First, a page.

We asked our members if there were any reasons why they’d be happy for us to safely and anonymously share their data. Unsurprisingly for Co-op members, 70% said they’d be happy if it benefited the local community! Some of the comments around this were “Because the Coop is for local people”, “Local community is important” and “Because it’s for a worthwhile reason”.

One respondent said that although they don’t like the idea of their data being shared, the best reason to do it would be if it helped the local community. That person emphasised that their data must be safe and whoever has the data must be accountable. We completely agree and we’ll continue to prioritise data safety. We will also continue to speak to our Member Council and Members as we go.

5. People trust us

Over three quarters (76%) of our respondents said that they trust us to keep their data safe and to use it sensibly (79%). This is also good news. However we can’t sit back and relax on that one. We know that we must do the right thing, not the easy thing in order to bring our Co-op difference to data. We’ll continue to work in the open.

image shows text that says: People trust us and a graphic of two hands shaking an the Co-op logo

Turning learnings into policy

We’ll look at and analyse the feedback we got from the survey more closely to pick up more themes. But the conversation around whether we use and share member data, and how we do it, isn’t closed now. We’re still listening to your thoughts on this. Over the next few months we will start to discuss improvements to our policies around data and, with a lot more information and discussion start to make those policies real.

Tell us what you think

We’re holding an event Shaping our Co-op: Data trust and transparency event at Federation House on Friday 19 May, 5:15 to 7:30pm. You can register for tickets.

We’d like to speak to members regardless of how much you know about how your data is and can be used, as well as people with an interest in data consent. The only prerequisite is that you have an interest in doing the right thing for members.

Rob McKendrick
Head of Data Engineering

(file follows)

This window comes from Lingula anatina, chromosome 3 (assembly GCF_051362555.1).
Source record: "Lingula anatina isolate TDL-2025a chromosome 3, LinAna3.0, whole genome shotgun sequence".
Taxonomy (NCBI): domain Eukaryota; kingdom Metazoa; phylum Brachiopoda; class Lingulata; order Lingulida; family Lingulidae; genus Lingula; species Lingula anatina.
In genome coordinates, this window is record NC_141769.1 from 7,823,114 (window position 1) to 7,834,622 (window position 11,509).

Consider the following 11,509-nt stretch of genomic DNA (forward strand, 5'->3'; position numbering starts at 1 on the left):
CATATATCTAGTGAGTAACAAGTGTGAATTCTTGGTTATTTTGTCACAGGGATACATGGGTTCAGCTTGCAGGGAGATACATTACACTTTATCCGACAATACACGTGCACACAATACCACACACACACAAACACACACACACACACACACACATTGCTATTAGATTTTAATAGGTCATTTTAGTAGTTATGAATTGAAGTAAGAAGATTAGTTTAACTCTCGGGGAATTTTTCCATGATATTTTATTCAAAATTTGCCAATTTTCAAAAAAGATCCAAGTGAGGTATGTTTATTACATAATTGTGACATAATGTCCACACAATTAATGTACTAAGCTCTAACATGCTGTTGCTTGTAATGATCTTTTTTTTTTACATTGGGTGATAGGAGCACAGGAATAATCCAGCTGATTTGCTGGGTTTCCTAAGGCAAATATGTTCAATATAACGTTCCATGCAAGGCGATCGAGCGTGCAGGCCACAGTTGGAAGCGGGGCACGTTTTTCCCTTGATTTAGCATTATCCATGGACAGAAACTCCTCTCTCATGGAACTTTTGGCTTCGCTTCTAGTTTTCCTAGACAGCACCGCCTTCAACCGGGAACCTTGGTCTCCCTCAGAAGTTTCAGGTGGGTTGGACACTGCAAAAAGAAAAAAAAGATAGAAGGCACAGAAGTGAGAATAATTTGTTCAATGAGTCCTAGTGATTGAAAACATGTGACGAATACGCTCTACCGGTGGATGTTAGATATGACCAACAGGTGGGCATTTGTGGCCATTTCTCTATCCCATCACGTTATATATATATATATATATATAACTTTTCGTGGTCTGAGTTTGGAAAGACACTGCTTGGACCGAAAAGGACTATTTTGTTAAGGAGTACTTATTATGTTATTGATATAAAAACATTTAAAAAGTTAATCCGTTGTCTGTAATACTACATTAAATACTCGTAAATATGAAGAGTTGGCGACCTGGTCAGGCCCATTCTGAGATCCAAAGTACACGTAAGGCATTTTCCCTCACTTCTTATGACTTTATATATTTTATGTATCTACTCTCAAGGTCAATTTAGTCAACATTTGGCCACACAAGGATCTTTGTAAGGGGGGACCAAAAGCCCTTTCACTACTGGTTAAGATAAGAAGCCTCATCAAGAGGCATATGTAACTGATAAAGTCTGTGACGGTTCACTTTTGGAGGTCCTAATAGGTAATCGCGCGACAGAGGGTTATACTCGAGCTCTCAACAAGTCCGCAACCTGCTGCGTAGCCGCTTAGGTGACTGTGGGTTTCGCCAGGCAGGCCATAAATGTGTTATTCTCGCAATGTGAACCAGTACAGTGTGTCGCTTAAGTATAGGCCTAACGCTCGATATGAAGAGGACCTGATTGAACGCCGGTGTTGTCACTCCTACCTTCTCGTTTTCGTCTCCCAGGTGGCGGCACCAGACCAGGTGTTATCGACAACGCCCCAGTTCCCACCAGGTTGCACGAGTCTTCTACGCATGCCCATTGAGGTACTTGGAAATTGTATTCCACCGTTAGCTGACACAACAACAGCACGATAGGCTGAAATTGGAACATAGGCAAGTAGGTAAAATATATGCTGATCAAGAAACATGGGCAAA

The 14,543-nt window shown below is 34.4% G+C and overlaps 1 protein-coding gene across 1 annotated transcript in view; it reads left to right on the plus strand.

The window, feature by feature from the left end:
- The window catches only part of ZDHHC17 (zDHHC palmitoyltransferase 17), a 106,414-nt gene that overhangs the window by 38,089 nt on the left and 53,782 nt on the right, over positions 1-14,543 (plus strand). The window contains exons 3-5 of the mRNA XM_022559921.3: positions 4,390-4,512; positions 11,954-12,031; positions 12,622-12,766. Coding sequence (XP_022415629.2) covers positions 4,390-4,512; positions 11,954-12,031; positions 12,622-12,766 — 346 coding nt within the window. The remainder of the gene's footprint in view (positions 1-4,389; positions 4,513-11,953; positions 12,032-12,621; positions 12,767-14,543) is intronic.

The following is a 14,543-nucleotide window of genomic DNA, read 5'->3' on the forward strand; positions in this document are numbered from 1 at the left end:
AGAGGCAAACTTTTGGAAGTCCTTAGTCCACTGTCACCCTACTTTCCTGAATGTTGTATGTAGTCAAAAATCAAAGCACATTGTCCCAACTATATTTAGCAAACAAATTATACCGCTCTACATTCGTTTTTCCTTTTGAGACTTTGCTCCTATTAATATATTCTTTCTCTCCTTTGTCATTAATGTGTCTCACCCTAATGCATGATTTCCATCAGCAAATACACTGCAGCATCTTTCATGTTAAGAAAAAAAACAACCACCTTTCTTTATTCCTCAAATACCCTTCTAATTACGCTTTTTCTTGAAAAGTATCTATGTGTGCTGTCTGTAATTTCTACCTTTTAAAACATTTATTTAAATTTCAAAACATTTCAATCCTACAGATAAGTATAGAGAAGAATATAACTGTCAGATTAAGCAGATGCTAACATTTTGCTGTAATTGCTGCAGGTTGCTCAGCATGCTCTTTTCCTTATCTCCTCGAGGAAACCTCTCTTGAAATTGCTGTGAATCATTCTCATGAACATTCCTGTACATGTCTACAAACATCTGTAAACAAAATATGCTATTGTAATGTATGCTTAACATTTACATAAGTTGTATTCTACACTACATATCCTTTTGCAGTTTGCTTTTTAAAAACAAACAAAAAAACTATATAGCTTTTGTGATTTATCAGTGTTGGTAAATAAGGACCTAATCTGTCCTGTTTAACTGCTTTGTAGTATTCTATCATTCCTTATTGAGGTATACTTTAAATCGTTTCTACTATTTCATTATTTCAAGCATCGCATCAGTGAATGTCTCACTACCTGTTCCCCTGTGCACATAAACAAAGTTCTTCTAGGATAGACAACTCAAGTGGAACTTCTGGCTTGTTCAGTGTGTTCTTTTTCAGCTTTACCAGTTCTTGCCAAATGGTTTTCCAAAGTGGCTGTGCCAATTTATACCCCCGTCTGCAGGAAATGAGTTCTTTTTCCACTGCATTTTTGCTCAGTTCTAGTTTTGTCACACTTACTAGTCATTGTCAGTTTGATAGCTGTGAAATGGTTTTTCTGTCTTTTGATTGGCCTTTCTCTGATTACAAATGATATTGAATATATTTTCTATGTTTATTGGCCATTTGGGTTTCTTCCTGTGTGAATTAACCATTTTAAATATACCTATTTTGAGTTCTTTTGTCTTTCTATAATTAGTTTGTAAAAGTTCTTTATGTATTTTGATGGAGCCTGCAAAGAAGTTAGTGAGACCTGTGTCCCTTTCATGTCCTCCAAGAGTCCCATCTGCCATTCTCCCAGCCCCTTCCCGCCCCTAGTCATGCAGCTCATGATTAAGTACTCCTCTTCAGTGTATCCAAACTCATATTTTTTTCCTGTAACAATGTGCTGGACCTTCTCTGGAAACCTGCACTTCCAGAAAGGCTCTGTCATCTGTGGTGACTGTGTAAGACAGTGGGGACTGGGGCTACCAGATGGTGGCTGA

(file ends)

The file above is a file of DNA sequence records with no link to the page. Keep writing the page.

Mike Bracken: 850k new members, Agile Manchester and Mental Health Awareness Week

(Transcript) Mike: Hello. Thanks to Dave for doing this video last week. I’m back this week and again another big number 850,000 new members joined the Co-op since September 21st last year. That’s a terrific achievement by the team and membership continues to grow.

On that note, our members will be voting next week in our AGM, in Manchester at the end of next week. If you’re eligible to vote, please do. The cut-off date is a 15th of May.

Four big shoutouts this week. The first goes to Rufus, Paul Gerrard and the team have published our Modern Slavery report. It’s vitally important that the Co-op backs this initiative and we’re taking real action to put people back into society, back into the workplace. Do check out the report on the website.

Another shout out to Tom Walker, one of our user researchers has been leading on Mental Health Awareness Week and it’s great to see the Co-op support him and him engage with all the colleagues in Manchester and in the wider community to support mental health issues.

Also shout out to Anna Dick, James Boardwell, Ian Drysdale and the team for speaking at Agile Manchester a big event that we sponsored here and that we’ll continue to back, as we back that agile way of working.

And finally I got a little time this week in Federation. You see that on our website and great work with Victoria and the team who have fitted out nearly 5 floors now and with local designers and local artists, the place looks amazing.

We’ll be having a launch event later in the year and I look forward to seeing you there.

Mike Bracken
Chief Digital Officer

Introducing the Digital Operations team

On the Co-op Digital blog we’ve spoken a lot about the products and services we’re working on like Membership, our new coop.co.uk site and location finder. We’ve spoken less about the Digital Operations team and the work it does before those products and services can be made available to the world.